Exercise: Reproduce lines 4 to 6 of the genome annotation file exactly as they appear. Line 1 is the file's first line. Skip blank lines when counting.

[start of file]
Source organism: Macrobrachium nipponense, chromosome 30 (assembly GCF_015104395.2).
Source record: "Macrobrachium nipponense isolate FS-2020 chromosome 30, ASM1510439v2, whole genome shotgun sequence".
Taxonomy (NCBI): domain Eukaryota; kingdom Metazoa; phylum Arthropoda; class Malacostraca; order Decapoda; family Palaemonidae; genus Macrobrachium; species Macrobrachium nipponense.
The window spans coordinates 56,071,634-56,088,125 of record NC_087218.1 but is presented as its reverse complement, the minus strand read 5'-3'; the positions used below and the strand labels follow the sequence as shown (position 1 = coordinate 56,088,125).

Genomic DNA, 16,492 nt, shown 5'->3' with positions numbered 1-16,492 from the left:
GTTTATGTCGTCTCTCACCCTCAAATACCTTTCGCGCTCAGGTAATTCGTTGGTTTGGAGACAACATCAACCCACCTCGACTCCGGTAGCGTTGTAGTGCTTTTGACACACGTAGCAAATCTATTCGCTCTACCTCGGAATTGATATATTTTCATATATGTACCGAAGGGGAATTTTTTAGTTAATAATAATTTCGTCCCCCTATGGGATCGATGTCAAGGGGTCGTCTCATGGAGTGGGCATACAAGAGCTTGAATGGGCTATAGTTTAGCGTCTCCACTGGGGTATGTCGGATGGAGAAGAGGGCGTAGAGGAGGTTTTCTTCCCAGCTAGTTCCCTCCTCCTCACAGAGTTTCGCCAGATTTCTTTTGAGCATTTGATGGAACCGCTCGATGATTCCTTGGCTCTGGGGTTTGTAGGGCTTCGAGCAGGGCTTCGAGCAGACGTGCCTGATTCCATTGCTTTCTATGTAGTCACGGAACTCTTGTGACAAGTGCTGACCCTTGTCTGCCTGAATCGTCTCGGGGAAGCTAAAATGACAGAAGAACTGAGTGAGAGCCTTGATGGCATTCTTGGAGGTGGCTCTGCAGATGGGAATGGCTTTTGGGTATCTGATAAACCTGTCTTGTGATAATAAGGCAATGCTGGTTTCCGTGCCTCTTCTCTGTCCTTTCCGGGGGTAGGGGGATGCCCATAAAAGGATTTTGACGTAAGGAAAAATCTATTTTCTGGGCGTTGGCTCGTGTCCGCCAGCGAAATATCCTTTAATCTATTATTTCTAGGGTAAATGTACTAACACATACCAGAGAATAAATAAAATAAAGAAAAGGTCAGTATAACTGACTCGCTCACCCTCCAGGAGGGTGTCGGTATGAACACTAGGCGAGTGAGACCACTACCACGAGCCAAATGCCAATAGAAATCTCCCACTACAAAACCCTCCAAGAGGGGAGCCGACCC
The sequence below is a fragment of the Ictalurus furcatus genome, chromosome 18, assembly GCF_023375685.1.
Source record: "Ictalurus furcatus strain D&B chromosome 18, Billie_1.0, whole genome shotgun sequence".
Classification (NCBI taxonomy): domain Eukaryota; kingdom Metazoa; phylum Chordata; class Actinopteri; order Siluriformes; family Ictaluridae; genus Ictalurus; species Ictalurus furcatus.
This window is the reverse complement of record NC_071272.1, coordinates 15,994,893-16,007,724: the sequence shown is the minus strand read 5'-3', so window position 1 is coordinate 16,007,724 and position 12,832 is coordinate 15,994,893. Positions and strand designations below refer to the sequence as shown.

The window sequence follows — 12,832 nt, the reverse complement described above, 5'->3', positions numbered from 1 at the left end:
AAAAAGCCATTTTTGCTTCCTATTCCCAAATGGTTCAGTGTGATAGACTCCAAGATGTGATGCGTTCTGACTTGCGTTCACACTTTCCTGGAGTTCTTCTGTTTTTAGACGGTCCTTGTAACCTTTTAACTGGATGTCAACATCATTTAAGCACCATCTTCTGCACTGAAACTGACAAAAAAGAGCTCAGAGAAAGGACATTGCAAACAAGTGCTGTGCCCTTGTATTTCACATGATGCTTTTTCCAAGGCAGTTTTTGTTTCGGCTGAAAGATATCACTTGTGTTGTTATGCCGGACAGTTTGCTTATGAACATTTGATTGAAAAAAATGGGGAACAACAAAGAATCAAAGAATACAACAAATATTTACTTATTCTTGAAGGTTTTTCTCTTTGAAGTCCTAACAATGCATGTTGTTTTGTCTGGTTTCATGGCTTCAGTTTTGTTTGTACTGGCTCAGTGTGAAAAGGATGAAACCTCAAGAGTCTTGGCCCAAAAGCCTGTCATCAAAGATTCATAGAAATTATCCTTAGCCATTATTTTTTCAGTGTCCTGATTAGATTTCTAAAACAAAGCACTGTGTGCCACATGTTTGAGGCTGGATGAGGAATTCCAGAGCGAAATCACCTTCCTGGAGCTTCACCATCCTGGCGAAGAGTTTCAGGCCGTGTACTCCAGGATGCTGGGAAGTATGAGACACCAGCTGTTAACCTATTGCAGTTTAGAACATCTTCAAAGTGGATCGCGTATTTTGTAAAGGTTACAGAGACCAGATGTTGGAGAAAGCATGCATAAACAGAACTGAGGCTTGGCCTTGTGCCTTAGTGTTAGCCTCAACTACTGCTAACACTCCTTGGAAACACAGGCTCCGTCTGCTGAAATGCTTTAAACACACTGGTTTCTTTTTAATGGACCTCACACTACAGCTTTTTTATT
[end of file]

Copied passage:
The window spans coordinates 56,071,634-56,088,125 of record NC_087218.1 but is presented as its reverse complement, the minus strand read 5'-3'; the positions used below and the strand labels follow the sequence as shown (position 1 = coordinate 56,088,125).

Genomic DNA, 16,492 nt, shown 5'->3' with positions numbered 1-16,492 from the left:
GTTTATGTCGTCTCTCACCCTCAAATACCTTTCGCGCTCAGGTAATTCGTTGGTTTGGAGACAACATCAACCCACCTCGACTCCGGTAGCGTTGTAGTGCTTTTGACACACGTAGCAAATCTATTCGCTCTACCTCGGAATTGATATATTTTCATATATGTACCGAAGGGGAATTTTTTAGTTAATAATAATTTCGTCCCCCTATGGGATCGATGTCAAGGGGTCGTCTCATGGAGTGGGCATACAAGAGCTTGAATGGGCTATAGTTTAGCGTCTCCACTGGGGTATGTCGGATGGAGAAGAGGGCGTAGAGGAGGTTTTCTTCCCAGCTAGTTCCCTCCTCCTCACAGAGTTTCGCCAGATTTCTTTTGAGCATTTGATGGAACCGCTCGATGATTCCTTGGCTCTGGGGTTTGTAGGGCTTCGAGCAGGGCTTCGAGCAGACGTGCCTGATTCCATTGCTTTCTATGTAGTCACGGAACTCTTGTGACAAGTGCTGACCCTTGTCTGCCTGAATCGTCTCGGGGAAGCTAAAATGACAGAAGAACTGAGTGAGAGCCTTGATGGCATTCTTGGAGGTGGCTCTGCAGATGGGAATGGCTTTTGGGTATCTGATAAACCTGTCTTGTGATAATAAGGCAATGCTGGTTTCCGTGCCTCTTCTCTGTCCTTTCCGGGGGTAGGGGGATGCCCATAAAAGGATTTTGACGTAAGGAAAAATCTATTTTCTGGGCGTTGGCTCGTGTCCGCCAGCGAAATATCCTTTAATCTATTATTTCTAGGGTAAATGTACTAACACATACCAGAGAATAAATAAAATAAAGAAAAGGTCAGTATAACTGACTCGCTCACCCTCCAGGAGGGTGTCGGTATGAACACTAGGCGAGTGAGACCACTACCACGAGCCAAATGCCAATAGAAATCTCCCACTACAAAACCCTCCAAGAGGGGAGCCGACCC